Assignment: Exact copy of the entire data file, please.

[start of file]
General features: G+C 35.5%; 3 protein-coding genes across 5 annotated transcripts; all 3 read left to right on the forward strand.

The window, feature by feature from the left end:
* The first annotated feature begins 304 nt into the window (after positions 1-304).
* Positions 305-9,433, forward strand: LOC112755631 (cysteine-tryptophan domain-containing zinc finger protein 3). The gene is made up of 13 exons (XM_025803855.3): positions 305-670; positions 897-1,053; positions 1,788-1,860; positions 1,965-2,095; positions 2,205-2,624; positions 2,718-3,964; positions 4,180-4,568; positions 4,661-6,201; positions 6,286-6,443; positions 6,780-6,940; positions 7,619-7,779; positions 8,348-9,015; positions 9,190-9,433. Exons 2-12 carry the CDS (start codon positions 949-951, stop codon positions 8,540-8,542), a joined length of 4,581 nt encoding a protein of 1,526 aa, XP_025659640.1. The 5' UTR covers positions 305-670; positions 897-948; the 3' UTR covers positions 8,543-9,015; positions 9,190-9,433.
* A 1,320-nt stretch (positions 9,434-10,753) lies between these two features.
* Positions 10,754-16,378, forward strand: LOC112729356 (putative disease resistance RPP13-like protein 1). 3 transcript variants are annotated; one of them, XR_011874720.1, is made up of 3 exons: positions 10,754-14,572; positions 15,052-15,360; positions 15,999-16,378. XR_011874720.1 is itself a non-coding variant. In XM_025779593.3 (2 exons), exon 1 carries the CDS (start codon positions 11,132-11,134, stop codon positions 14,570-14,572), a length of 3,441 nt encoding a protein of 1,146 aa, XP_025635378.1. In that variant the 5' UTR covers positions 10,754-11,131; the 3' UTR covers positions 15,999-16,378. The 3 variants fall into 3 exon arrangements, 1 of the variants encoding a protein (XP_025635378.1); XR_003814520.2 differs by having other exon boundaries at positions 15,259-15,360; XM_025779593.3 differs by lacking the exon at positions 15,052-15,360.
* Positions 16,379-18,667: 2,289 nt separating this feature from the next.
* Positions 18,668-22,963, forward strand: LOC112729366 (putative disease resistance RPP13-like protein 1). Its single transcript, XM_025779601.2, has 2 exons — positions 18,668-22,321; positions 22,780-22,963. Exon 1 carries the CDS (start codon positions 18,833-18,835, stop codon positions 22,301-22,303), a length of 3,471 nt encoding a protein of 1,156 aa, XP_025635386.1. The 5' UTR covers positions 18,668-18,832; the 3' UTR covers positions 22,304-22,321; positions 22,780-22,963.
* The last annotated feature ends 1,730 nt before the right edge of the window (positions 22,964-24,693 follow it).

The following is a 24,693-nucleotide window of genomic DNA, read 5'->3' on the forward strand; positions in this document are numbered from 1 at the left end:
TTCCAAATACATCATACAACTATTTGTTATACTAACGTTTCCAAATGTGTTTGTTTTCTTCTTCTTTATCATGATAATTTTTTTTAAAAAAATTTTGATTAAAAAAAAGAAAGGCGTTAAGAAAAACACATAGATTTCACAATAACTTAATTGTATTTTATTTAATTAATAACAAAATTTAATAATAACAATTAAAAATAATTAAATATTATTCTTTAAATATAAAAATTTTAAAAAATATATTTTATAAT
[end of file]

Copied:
General features: G+C 35.5%; 3 protein-coding genes across 5 annotated transcripts; all 3 read left to right on the forward strand.

The window, feature by feature from the left end:
* The first annotated feature begins 304 nt into the window (after positions 1-304).
* Positions 305-9,433, forward strand: LOC112755631 (cysteine-tryptophan domain-containing zinc finger protein 3). The gene is made up of 13 exons (XM_025803855.3): positions 305-670; positions 897-1,053; positions 1,788-1,860; positions 1,965-2,095; positions 2,205-2,624; positions 2,718-3,964; positions 4,180-4,568; positions 4,661-6,201; positions 6,286-6,443; positions 6,780-6,940; positions 7,619-7,779; positions 8,348-9,015; positions 9,190-9,433. Exons 2-12 carry the CDS (start codon positions 949-951, stop codon positions 8,540-8,542), a joined length of 4,581 nt encoding a protein of 1,526 aa, XP_025659640.1. The 5' UTR covers positions 305-670; positions 897-948; the 3' UTR covers positions 8,543-9,015; positions 9,190-9,433.
* A 1,320-nt stretch (positions 9,434-10,753) lies between these two features.
* Positions 10,754-16,378, forward strand: LOC112729356 (putative disease resistance RPP13-like protein 1). 3 transcript variants are annotated; one of them, XR_011874720.1, is made up of 3 exons: positions 10,754-14,572; positions 15,052-15,360; positions 15,999-16,378. XR_011874720.1 is itself a non-coding variant. In XM_025779593.3 (2 exons), exon 1 carries the CDS (start codon positions 11,132-11,134, stop codon positions 14,570-14,572), a length of 3,441 nt encoding a protein of 1,146 aa, XP_025635378.1. In that variant the 5' UTR covers positions 10,754-11,131; the 3' UTR covers positions 15,999-16,378. The 3 variants fall into 3 exon arrangements, 1 of the variants encoding a protein (XP_025635378.1); XR_003814520.2 differs by having other exon boundaries at positions 15,259-15,360; XM_025779593.3 differs by lacking the exon at positions 15,052-15,360.
* Positions 16,379-18,667: 2,289 nt separating this feature from the next.
* Positions 18,668-22,963, forward strand: LOC112729366 (putative disease resistance RPP13-like protein 1). Its single transcript, XM_025779601.2, has 2 exons — positions 18,668-22,321; positions 22,780-22,963. Exon 1 carries the CDS (start codon positions 18,833-18,835, stop codon positions 22,301-22,303), a length of 3,471 nt encoding a protein of 1,156 aa, XP_025635386.1. The 5' UTR covers positions 18,668-18,832; the 3' UTR covers positions 22,304-22,321; positions 22,780-22,963.
* The last annotated feature ends 1,730 nt before the right edge of the window (positions 22,964-24,693 follow it).

The following is a 24,693-nucleotide window of genomic DNA, read 5'->3' on the forward strand; positions in this document are numbered from 1 at the left end:
TTCCAAATACATCATACAACTATTTGTTATACTAACGTTTCCAAATGTGTTTGTTTTCTTCTTCTTTATCATGATAATTTTTTTTAAAAAAATTTTGATTAAAAAAAAGAAAGGCGTTAAGAAAAACACATAGATTTCACAATAACTTAATTGTATTTTATTTAATTAATAACAAAATTTAATAATAACAATTAAAAATAATTAAATATTATTCTTTAAATATAAAAATTTTAAAAAATATATTTTATAAT